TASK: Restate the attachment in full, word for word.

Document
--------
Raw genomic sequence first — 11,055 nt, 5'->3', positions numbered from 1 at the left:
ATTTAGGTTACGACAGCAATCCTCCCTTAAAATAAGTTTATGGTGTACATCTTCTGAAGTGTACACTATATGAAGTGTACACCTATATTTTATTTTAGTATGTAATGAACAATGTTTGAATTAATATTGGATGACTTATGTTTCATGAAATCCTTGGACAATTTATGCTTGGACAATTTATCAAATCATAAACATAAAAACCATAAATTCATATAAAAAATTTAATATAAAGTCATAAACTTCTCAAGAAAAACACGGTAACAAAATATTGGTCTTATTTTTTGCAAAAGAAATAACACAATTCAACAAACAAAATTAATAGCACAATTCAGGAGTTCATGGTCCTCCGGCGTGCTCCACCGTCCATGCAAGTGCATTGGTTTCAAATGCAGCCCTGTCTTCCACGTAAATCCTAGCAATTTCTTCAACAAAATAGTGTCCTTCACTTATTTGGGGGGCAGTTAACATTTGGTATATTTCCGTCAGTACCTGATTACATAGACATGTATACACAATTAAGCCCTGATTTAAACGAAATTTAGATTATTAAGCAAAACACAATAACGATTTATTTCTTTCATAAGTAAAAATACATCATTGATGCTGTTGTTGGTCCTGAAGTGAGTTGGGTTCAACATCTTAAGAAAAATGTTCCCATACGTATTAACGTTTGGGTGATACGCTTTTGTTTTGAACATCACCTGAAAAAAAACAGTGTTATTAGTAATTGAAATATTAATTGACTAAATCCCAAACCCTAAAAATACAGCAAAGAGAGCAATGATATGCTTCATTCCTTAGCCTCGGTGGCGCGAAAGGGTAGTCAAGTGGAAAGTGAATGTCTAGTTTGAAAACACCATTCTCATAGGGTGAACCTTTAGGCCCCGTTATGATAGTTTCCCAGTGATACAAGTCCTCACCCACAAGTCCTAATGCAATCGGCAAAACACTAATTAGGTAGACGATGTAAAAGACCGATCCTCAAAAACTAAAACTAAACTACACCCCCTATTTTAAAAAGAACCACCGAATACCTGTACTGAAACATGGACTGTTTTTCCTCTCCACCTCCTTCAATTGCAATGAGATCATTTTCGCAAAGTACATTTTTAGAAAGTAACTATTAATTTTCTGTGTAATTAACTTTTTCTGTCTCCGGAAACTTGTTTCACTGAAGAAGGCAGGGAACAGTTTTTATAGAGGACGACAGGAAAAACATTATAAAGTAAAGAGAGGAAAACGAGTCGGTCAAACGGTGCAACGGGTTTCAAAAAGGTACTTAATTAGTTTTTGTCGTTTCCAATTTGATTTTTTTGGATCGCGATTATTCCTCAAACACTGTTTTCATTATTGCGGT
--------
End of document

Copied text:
Raw genomic sequence first — 11,055 nt, 5'->3', positions numbered from 1 at the left:
ATTTAGGTTACGACAGCAATCCTCCCTTAAAATAAGTTTATGGTGTACATCTTCTGAAGTGTACACTATATGAAGTGTACACCTATATTTTATTTTAGTATGTAATGAACAATGTTTGAATTAATATTGGATGACTTATGTTTCATGAAATCCTTGGACAATTTATGCTTGGACAATTTATCAAATCATAAACATAAAAACCATAAATTCATATAAAAAATTTAATATAAAGTCATAAACTTCTCAAGAAAAACACGGTAACAAAATATTGGTCTTATTTTTTGCAAAAGAAATAACACAATTCAACAAACAAAATTAATAGCACAATTCAGGAGTTCATGGTCCTCCGGCGTGCTCCACCGTCCATGCAAGTGCATTGGTTTCAAATGCAGCCCTGTCTTCCACGTAAATCCTAGCAATTTCTTCAACAAAATAGTGTCCTTCACTTATTTGGGGGGCAGTTAACATTTGGTATATTTCCGTCAGTACCTGATTACATAGACATGTATACACAATTAAGCCCTGATTTAAACGAAATTTAGATTATTAAGCAAAACACAATAACGATTTATTTCTTTCATAAGTAAAAATACATCATTGATGCTGTTGTTGGTCCTGAAGTGAGTTGGGTTCAACATCTTAAGAAAAATGTTCCCATACGTATTAACGTTTGGGTGATACGCTTTTGTTTTGAACATCACCTGAAAAAAAACAGTGTTATTAGTAATTGAAATATTAATTGACTAAATCCCAAACCCTAAAAATACAGCAAAGAGAGCAATGATATGCTTCATTCCTTAGCCTCGGTGGCGCGAAAGGGTAGTCAAGTGGAAAGTGAATGTCTAGTTTGAAAACACCATTCTCATAGGGTGAACCTTTAGGCCCCGTTATGATAGTTTCCCAGTGATACAAGTCCTCACCCACAAGTCCTAATGCAATCGGCAAAACACTAATTAGGTAGACGATGTAAAAGACCGATCCTCAAAAACTAAAACTAAACTACACCCCCTATTTTAAAAAGAACCACCGAATACCTGTACTGAAACATGGACTGTTTTTCCTCTCCACCTCCTTCAATTGCAATGAGATCATTTTCGCAAAGTACATTTTTAGAAAGTAACTATTAATTTTCTGTGTAATTAACTTTTTCTGTCTCCGGAAACTTGTTTCACTGAAGAAGGCAGGGAACAGTTTTTATAGAGGACGACAGGAAAAACATTATAAAGTAAAGAGAGGAAAACGAGTCGGTCAAACGGTGCAACGGGTTTCAAAAAGGTACTTAATTAGTTTTTGTCGTTTCCAATTTGATTTTTTTGGATCGCGATTATTCCTCAAACACTGTTTTCATTATTGCGGT